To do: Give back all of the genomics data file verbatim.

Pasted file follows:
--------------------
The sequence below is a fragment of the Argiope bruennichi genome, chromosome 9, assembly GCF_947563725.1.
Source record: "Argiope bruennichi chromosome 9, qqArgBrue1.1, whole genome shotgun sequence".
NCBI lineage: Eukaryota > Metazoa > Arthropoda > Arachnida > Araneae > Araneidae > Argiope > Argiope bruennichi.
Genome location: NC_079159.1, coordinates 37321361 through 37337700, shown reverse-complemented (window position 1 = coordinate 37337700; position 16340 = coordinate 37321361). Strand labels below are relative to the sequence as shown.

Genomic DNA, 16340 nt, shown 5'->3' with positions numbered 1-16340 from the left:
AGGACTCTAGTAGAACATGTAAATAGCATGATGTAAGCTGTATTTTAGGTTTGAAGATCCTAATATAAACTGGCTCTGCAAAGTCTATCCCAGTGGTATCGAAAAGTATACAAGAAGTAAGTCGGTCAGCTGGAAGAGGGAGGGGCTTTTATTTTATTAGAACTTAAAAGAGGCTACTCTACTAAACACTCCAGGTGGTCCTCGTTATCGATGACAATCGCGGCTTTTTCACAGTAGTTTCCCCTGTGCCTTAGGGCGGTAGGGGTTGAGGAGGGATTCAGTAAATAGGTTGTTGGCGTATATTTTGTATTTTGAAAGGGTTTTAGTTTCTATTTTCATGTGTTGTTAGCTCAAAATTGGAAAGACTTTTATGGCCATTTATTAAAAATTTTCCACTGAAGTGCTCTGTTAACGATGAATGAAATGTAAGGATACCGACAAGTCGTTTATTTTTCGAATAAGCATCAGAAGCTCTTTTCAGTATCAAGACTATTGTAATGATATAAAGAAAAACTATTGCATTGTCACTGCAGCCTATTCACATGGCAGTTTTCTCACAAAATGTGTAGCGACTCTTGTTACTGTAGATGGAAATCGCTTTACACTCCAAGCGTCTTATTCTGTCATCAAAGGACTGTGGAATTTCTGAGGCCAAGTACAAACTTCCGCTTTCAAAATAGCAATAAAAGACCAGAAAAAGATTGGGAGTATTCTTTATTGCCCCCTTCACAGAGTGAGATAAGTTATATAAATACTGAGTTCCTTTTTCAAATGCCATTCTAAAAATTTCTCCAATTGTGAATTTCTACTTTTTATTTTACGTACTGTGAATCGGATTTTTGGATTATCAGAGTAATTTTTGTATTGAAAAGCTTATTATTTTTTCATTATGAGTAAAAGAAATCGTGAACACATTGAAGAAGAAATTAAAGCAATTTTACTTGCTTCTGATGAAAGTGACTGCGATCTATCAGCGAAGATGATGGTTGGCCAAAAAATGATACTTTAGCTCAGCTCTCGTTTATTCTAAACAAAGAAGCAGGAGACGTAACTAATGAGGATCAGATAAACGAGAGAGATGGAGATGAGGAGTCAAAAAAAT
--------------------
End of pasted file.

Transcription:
The sequence below is a fragment of the Argiope bruennichi genome, chromosome 9, assembly GCF_947563725.1.
Source record: "Argiope bruennichi chromosome 9, qqArgBrue1.1, whole genome shotgun sequence".
NCBI lineage: Eukaryota > Metazoa > Arthropoda > Arachnida > Araneae > Araneidae > Argiope > Argiope bruennichi.
Genome location: NC_079159.1, coordinates 37321361 through 37337700, shown reverse-complemented (window position 1 = coordinate 37337700; position 16340 = coordinate 37321361). Strand labels below are relative to the sequence as shown.

Genomic DNA, 16340 nt, shown 5'->3' with positions numbered 1-16340 from the left:
AGGACTCTAGTAGAACATGTAAATAGCATGATGTAAGCTGTATTTTAGGTTTGAAGATCCTAATATAAACTGGCTCTGCAAAGTCTATCCCAGTGGTATCGAAAAGTATACAAGAAGTAAGTCGGTCAGCTGGAAGAGGGAGGGGCTTTTATTTTATTAGAACTTAAAAGAGGCTACTCTACTAAACACTCCAGGTGGTCCTCGTTATCGATGACAATCGCGGCTTTTTCACAGTAGTTTCCCCTGTGCCTTAGGGCGGTAGGGGTTGAGGAGGGATTCAGTAAATAGGTTGTTGGCGTATATTTTGTATTTTGAAAGGGTTTTAGTTTCTATTTTCATGTGTTGTTAGCTCAAAATTGGAAAGACTTTTATGGCCATTTATTAAAAATTTTCCACTGAAGTGCTCTGTTAACGATGAATGAAATGTAAGGATACCGACAAGTCGTTTATTTTTCGAATAAGCATCAGAAGCTCTTTTCAGTATCAAGACTATTGTAATGATATAAAGAAAAACTATTGCATTGTCACTGCAGCCTATTCACATGGCAGTTTTCTCACAAAATGTGTAGCGACTCTTGTTACTGTAGATGGAAATCGCTTTACACTCCAAGCGTCTTATTCTGTCATCAAAGGACTGTGGAATTTCTGAGGCCAAGTACAAACTTCCGCTTTCAAAATAGCAATAAAAGACCAGAAAAAGATTGGGAGTATTCTTTATTGCCCCCTTCACAGAGTGAGATAAGTTATATAAATACTGAGTTCCTTTTTCAAATGCCATTCTAAAAATTTCTCCAATTGTGAATTTCTACTTTTTATTTTACGTACTGTGAATCGGATTTTTGGATTATCAGAGTAATTTTTGTATTGAAAAGCTTATTATTTTTTCATTATGAGTAAAAGAAATCGTGAACACATTGAAGAAGAAATTAAAGCAATTTTACTTGCTTCTGATGAAAGTGACTGCGATCTATCAGCGAAGATGATGGTTGGCCAAAAAATGATACTTTAGCTCAGCTCTCGTTTATTCTAAACAAAGAAGCAGGAGACGTAACTAATGAGGATCAGATAAACGAGAGAGATGGAGATGAGGAGTCAAAAAAAT